The Rijksmuseum in Amsterdam, the Netherlands
is pursuing a similar project to digitize its entire
collection of about 1 million objects—including
about 700,000 works on paper and 300,000 objects
such as paintings, sculptures, ceramics, jewelry and
furniture—by 2020. “The Rijksmuseum’s collection
is everybody’s collection, so management feels an
obligation to share it with everyone and to share it for
free,” says Cecile van der Harten, image department
head, Rijksmuseum, Amsterdam, the Netherlands.
Like the Smithsonian, the Rijksmuseum team follows a carefully planned process. The Dutch team’s
standardized workflow and imaging protocol requires
every single object to be registered first so it can be
Winning Over Skeptics
The success of the Rijksmuseum project depends
heavily on stakeholder buy-in—the seamless
interactions of photographers, art handlers, curators and conservation specialists. The team found
that early project successes helped bring doubters onboard. “Ten years ago, there was a lot of
skepticism around digital photography among the
curators and conservation department, but people
were really convinced by the quality that could be
delivered digitally,” Ms. Harten says.
At the Smithsonian, the prototype projects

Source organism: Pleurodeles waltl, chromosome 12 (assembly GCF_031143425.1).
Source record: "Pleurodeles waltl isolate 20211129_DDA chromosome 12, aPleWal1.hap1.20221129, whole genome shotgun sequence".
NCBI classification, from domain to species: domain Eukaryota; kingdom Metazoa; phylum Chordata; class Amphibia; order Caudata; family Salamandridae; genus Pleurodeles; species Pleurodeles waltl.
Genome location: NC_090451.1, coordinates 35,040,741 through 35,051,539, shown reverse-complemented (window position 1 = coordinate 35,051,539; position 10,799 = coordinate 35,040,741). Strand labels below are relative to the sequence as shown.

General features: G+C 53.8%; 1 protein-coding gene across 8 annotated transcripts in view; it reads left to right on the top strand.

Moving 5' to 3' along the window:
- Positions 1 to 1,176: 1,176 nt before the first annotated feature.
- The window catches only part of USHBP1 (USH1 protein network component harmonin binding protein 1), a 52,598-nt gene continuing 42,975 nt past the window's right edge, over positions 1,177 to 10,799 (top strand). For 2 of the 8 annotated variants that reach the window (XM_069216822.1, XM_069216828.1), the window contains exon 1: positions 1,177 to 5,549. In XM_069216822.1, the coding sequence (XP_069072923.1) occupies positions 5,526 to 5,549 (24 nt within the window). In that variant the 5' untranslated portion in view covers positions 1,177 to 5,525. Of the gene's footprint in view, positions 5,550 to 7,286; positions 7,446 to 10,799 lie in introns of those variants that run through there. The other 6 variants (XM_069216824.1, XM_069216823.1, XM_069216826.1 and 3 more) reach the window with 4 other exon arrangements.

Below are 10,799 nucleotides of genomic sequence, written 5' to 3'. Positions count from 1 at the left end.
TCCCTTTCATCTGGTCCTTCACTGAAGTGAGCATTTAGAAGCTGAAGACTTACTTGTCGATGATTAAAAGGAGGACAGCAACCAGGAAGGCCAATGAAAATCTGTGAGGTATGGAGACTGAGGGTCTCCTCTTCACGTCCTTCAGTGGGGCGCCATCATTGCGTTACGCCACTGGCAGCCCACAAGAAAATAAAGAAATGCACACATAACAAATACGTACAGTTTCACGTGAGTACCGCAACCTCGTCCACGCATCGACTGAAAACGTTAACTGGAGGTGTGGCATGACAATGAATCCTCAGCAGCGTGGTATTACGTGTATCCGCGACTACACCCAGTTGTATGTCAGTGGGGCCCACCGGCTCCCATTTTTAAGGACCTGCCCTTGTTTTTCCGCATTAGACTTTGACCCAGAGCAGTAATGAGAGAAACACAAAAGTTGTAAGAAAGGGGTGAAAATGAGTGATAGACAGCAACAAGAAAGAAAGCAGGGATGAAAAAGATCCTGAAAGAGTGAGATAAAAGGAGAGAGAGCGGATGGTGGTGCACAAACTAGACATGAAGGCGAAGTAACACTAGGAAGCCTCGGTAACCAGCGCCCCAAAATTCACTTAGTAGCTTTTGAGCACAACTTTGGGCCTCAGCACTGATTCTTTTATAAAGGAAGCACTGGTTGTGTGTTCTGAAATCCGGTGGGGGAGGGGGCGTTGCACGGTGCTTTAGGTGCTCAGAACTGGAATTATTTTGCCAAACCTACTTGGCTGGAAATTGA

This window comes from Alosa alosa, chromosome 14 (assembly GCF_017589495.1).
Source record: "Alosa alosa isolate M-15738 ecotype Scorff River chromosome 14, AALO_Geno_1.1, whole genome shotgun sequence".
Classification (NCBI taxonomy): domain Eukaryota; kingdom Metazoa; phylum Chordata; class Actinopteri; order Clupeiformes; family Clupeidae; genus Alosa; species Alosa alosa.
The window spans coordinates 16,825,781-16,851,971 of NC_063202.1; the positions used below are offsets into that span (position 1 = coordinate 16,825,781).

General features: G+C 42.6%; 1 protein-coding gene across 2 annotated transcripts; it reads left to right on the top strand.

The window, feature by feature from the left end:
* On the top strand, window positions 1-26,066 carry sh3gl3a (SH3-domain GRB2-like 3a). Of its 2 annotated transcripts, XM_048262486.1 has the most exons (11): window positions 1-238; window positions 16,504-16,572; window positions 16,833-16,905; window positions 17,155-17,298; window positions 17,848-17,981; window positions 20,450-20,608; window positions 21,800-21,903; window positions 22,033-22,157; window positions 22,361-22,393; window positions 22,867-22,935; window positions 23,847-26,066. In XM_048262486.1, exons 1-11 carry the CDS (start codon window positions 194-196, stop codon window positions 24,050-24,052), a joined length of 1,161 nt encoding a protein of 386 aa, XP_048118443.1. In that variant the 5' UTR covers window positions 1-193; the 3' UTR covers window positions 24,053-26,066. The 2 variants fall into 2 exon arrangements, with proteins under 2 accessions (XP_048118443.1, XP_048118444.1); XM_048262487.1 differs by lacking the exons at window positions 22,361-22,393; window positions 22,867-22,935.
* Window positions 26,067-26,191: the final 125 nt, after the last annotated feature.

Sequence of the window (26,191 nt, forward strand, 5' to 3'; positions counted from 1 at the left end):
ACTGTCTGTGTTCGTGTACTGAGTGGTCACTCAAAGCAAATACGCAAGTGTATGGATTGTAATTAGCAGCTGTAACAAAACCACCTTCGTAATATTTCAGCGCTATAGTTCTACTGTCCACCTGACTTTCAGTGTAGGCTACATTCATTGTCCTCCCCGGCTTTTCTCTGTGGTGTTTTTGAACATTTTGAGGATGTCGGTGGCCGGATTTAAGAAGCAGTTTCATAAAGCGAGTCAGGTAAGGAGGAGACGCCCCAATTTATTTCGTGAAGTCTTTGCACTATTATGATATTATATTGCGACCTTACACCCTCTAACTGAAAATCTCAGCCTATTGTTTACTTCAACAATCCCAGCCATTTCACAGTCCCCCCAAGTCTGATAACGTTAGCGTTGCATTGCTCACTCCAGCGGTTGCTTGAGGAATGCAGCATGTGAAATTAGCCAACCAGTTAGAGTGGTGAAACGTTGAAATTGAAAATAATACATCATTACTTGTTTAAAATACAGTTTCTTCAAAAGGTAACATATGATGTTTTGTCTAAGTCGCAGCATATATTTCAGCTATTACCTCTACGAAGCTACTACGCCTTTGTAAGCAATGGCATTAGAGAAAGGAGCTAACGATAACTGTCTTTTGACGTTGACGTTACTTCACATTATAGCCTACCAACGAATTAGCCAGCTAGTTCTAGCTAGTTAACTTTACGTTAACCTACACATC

proved essential to helping the team secure buy-in
for its large-scale digitization efforts. “We invited
the entire Smithsonian community to come see the
process, because we see this as a culture-change
moment where we showcase how fast we can digitize when we follow a disciplined approach,” Mr.
Armed with lessons learned, the team launched
a large-scale project in November 2014 to digitize
250,000 pieces of historic currency proof prints
from the Smithsonian’s National Museum of
American History. As a result of its fine-tuned
workflow processes and the innovative technology
of the conveyor belt, the team digitized about 4,000
sheets a day, completing the project in just six
months. By contrast, if the team had simply used a
Old Problems, New Solutions
Digitization projects are helping museums overcome long-standing challenges.
PROJECT SPONSORS PROBLEM DIGITAL SOLUTION
British Museum and the UCL
Institute of Archaeology,
Hood Museum of Art,
Dartmouth College, Hanover,
New Hampshire, USA
British Museum and the
University of Pennsylvania
Museum of Archaeology
and Anthropology, Phila-
delphia, Pennsylvania, USA
Guyana National Museum,
Archeologists and curators amass a
lot of data, but it’s of limited use if it’s
not organized and searchable.
Museum pieces may be nice to look at, but
they haven’t all been studied—so visitors
don’t always know what they’re looking at.
Arguments over who owns archaeo-
logical artifacts—the country where
they came from or the organization
that possesses the objects
Limited exhibition space
After scanning photographs of 30,000 British
Bronze Age tools and weapons, the project team is
crowdsourcing the public’s help in cataloging them.
A US$150,000 project to digitize more than 4,000
Native American objects and spur discussion
among scholars and indigenous communities
In the early 20th century, the two museums jointly
excavated the ancient city of Ur, in modern-day Iraq.
Artifacts are dispersed between that country and the
excavating organizations, but the Ur Digitization Project
will reunite all of them in one virtual space.
A US$8 million project will digitize the museum’s entire
collection and make it available on three interactive
touch screens so visitors can both see and learn more.
Rijksmuseum in Amsterdam,